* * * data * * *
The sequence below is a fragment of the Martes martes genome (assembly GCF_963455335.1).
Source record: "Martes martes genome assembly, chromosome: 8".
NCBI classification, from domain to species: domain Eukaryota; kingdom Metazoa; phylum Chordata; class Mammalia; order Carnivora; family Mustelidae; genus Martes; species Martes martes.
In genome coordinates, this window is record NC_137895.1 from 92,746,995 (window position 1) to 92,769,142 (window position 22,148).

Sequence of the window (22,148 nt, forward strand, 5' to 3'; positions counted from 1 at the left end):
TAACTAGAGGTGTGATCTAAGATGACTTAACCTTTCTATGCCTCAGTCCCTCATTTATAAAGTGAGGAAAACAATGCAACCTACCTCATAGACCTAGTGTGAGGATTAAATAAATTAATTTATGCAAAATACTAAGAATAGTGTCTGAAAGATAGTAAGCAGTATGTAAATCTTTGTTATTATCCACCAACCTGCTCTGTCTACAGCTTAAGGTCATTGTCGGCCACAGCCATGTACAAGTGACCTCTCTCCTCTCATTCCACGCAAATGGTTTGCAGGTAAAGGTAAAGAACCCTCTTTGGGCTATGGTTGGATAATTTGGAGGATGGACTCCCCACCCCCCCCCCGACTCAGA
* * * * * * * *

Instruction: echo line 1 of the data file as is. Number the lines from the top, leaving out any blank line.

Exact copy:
The sequence below is a fragment of the Martes martes genome (assembly GCF_963455335.1).